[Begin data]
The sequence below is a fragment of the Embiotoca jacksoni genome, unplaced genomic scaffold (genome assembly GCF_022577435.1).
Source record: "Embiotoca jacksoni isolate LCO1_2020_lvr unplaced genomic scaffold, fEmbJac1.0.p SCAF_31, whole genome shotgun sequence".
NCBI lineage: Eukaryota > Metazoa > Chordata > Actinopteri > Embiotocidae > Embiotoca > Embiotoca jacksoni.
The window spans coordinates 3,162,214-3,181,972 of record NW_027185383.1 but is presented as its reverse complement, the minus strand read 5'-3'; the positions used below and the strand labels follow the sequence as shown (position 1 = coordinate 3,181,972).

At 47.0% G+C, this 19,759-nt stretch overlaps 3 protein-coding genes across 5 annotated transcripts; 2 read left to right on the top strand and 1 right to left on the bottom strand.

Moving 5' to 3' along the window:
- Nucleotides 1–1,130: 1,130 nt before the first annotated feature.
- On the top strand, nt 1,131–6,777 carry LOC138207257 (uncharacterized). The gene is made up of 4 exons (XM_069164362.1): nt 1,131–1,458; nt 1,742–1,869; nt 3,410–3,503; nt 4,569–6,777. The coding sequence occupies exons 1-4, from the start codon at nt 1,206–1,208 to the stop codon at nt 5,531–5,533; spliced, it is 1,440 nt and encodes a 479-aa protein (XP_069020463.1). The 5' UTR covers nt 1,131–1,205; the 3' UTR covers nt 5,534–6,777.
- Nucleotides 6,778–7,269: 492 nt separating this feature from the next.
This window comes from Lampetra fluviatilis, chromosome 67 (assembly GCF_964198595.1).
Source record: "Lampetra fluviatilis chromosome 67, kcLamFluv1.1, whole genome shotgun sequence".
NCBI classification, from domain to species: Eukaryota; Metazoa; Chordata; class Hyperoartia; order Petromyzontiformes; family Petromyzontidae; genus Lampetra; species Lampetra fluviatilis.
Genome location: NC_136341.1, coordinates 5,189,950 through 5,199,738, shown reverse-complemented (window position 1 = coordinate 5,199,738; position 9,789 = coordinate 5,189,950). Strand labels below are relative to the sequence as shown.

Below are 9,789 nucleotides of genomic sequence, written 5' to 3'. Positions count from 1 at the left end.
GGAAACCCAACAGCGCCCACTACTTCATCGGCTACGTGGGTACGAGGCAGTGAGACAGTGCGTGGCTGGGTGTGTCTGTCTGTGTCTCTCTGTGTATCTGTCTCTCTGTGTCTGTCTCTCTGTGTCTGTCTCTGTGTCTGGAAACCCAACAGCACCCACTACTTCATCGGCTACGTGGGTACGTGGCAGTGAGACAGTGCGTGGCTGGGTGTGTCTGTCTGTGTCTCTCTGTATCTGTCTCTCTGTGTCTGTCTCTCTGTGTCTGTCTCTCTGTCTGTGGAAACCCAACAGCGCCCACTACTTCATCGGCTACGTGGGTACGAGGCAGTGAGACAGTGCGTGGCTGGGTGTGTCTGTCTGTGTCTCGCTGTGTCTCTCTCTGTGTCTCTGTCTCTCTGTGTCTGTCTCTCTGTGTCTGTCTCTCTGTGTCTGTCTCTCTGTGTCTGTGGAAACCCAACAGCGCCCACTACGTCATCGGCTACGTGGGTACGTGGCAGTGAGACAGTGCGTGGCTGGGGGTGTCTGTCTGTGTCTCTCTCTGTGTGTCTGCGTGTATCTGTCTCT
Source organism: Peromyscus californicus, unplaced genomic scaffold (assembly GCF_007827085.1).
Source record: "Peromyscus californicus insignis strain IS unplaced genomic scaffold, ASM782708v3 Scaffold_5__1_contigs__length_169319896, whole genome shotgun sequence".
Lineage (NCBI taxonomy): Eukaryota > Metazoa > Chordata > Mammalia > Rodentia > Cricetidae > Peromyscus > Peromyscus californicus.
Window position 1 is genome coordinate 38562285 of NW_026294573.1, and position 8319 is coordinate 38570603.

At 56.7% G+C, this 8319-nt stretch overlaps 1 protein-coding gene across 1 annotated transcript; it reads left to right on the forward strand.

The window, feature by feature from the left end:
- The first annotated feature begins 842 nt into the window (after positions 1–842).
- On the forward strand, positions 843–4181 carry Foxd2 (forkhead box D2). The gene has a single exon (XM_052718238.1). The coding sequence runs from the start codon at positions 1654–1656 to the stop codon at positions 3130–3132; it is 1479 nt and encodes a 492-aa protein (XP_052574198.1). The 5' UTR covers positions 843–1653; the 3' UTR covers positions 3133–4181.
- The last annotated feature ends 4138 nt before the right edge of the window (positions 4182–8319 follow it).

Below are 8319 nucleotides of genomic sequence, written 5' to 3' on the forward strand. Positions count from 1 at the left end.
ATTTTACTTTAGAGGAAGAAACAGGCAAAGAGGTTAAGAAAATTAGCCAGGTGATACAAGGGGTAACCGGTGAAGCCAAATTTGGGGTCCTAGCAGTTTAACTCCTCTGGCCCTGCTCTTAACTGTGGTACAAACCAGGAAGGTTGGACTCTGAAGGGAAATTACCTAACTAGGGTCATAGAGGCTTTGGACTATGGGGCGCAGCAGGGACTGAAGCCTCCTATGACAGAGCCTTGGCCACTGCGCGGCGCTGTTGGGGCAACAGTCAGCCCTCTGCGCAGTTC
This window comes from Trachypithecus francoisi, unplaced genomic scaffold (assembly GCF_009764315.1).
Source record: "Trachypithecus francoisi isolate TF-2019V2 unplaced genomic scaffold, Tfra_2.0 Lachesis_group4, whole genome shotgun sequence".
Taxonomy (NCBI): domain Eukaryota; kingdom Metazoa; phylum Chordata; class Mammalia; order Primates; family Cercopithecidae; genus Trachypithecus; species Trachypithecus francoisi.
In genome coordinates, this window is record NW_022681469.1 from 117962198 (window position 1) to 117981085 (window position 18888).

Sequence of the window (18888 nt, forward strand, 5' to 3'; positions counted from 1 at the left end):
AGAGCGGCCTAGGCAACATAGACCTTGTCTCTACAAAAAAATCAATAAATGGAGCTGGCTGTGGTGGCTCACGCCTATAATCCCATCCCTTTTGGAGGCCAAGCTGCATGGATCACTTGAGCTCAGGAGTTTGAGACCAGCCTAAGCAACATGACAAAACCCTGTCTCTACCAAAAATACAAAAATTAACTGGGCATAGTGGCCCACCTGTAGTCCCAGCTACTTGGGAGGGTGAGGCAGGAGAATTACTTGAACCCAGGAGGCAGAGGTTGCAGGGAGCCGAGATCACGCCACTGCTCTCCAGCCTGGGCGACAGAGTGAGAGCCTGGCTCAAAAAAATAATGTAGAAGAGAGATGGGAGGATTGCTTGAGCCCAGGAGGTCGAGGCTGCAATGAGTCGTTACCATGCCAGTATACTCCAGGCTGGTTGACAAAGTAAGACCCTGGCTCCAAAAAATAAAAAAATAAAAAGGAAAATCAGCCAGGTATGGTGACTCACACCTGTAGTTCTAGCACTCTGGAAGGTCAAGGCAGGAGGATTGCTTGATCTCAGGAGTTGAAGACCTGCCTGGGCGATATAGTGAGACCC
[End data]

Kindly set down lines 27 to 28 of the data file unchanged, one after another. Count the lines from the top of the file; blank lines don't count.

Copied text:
This window comes from Trachypithecus francoisi, unplaced genomic scaffold (assembly GCF_009764315.1).
Source record: "Trachypithecus francoisi isolate TF-2019V2 unplaced genomic scaffold, Tfra_2.0 Lachesis_group4, whole genome shotgun sequence".